Dr. Bryan McCarthy, visiting instructor in philosophy, graduated from Pitt-Greensburg in 2002. Soon after, he earned his doctorate degree in philosophy. He is writing a book based on his studies as he continues to teach. He’s interested in drawing, learned the tango, and practices yoga. Most recently, he’s picked up a new hobby of learning how to identify unusual plants and fungi while hiking.
Dr. Bryan McCarthy has taught online classes, but never in synchronous form. Although he’s taught online before, he firmly believes there’s room for improvement.
“Even though I had used Canvas in the past, I went to the training over the summer because there’s always something new I can learn. I’m always working to improve. Each semester I have something I plan to focus on,” Dr. McCarthy said. “So, one semester I may say, ‘I’m going to work on delivery and approach,’ where I want to make sure not to say ‘um’ too much, or go on any tangents. ‘This semester will be the semester where there are finally no more tangents!’ I’ll say to myself. Or maybe this semester I focus on my compassion, where I’ll listen more to the students and I try to be more understanding.”
He is currently teaching four classes involving philosophy and the origins of religion. All of his courses are currently hybrid, but in a few of them, no one attends in-person classes, so they’re completely online.
Dr. McCarthy is grateful for the lack of stress he’s experienced so far. He says in some ways, it’s easier for him.
“For the classes that are completely online, there’s never a time where I have to say ‘okay, I have to stop what I’m doing so I can get in my car and drive to campus.’ I just have to make sure I’m prepared to log on,” he said.
He is understanding, acknowledging that although his classrooms are empty, most students are looking forward to returning to campus when they can, just like him. Therefore, he strategically only requires his students to turn on their cameras when the class is more discussion-oriented, which is two out of four of the classes he teaches.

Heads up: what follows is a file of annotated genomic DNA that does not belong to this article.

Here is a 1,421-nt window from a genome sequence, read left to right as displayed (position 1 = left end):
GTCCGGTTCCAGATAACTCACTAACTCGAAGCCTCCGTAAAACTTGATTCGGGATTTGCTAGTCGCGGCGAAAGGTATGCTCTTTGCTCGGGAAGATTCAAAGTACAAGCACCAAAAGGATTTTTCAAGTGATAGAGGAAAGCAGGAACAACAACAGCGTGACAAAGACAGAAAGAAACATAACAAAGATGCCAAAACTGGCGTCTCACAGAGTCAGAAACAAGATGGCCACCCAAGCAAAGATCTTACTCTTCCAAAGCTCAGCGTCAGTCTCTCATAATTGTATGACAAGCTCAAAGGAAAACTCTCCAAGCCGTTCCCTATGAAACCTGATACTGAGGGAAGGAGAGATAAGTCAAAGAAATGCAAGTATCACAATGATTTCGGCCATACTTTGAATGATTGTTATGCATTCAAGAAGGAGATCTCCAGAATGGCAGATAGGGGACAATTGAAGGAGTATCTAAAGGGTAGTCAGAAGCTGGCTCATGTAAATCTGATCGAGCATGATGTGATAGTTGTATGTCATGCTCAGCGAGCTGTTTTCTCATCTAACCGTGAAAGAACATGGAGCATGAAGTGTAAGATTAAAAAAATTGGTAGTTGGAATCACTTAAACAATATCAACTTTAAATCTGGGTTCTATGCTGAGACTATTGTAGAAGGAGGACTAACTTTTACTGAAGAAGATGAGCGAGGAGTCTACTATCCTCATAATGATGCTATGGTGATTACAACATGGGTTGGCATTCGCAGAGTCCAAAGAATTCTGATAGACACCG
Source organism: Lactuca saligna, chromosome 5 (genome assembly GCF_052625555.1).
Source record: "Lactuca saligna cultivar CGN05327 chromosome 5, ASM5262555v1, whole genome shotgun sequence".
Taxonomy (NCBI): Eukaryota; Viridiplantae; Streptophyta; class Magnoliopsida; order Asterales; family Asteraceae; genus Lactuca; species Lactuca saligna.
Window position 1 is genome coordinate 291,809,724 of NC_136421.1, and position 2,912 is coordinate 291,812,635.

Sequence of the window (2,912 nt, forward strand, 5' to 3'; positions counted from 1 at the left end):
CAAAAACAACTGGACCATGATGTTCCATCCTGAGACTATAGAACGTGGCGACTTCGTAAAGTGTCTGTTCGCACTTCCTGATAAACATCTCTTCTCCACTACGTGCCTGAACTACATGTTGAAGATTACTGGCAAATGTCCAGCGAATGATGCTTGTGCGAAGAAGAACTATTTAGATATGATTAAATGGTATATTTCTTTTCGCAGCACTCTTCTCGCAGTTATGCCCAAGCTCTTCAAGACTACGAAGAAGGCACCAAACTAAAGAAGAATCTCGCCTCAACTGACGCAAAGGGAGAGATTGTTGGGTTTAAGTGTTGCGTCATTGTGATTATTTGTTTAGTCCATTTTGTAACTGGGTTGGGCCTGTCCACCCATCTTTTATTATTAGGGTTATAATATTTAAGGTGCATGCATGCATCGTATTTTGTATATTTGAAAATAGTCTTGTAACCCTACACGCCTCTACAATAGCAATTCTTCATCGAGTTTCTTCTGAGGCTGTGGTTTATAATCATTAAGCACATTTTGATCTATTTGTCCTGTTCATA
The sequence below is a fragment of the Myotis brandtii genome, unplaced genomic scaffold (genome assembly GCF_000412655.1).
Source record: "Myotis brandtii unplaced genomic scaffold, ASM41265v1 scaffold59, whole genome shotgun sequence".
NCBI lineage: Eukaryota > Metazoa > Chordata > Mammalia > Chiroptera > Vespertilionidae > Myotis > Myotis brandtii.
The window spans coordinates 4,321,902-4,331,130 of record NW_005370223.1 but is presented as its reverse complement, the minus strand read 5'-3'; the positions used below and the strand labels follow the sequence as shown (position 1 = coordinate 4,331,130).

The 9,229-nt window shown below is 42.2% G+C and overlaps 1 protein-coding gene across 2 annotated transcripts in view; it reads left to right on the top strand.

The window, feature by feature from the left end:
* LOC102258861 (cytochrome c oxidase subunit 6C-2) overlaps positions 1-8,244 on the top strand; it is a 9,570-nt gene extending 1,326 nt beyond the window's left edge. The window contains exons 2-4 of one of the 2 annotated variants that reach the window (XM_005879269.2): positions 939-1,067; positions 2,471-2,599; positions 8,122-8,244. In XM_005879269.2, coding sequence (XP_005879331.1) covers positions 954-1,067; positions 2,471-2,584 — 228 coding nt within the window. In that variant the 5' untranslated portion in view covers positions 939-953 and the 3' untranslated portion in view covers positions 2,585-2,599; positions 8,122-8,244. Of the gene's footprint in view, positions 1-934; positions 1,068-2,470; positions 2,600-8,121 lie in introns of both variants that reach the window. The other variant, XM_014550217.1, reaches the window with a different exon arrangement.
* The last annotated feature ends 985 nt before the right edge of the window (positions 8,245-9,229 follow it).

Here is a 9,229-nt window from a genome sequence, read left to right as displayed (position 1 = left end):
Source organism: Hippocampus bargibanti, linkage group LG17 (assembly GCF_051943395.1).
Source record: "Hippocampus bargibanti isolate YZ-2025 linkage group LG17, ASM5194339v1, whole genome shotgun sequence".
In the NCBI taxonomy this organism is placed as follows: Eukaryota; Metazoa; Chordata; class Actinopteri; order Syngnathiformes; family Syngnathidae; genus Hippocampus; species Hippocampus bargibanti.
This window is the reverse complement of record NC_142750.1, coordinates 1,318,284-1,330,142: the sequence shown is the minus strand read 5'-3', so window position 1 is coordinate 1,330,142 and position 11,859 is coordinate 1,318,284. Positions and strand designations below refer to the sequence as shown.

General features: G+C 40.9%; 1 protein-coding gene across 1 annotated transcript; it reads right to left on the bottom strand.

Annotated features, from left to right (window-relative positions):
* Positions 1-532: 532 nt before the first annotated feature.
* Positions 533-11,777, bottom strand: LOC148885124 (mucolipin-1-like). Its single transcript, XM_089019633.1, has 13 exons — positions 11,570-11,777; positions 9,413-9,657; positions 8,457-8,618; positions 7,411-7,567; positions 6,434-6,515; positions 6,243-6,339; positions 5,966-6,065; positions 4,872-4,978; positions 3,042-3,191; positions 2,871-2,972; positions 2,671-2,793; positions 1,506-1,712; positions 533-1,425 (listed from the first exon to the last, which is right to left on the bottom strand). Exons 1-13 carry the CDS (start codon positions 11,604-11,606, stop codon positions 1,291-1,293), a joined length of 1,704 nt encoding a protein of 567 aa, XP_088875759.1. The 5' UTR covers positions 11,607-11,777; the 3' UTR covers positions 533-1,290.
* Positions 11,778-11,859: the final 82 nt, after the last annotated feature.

“I accept that there are some advantages to learning at home and allow the students to have those advantages. I can’t enforce them to do anything anyways,” he said, “as long as they are participating during discussions and are demonstrating active learning when the opportunity arises.”
The one thing Dr. McCarthy is most looking forward to after the COVID-19 pandemic is the social aspect of in-person activities.
“I’m looking forward to going back. I like the full classroom and the in-person interactions with then students. I like the physical feedback and the laughter. But the biggest thing I’m looking forward to is for the world to open back up,” he said.
Dr. McCarthy is an extravert. He enjoys meeting new people, and he especially enjoys spontaneity. Since half of his classes are highly engaging, and he’s taught online before, there are “greater gaps in other parts of [his] life compared to teaching.”
Typically, Dr. McCarthy finds new hobbies to invest in, and he goes to local groups focused on that activity. The pandemic took that away.
“People are everywhere. They’re shopping, driving, going to work, but you’re not allowed to do anything fun. There’s nothing scheduled,” he said. “You can shop! But that’s it. No one loves it, but I try to roll with the punches.”
While the opportunity for in-person events have been restricted, Dr. McCarthy persists in adventure.
“I have a Zoom event I’m part of on Thursdays, which is neat because some people have started migrating to calling to strengthen connections with people I wouldn’t have thought to call,” he said.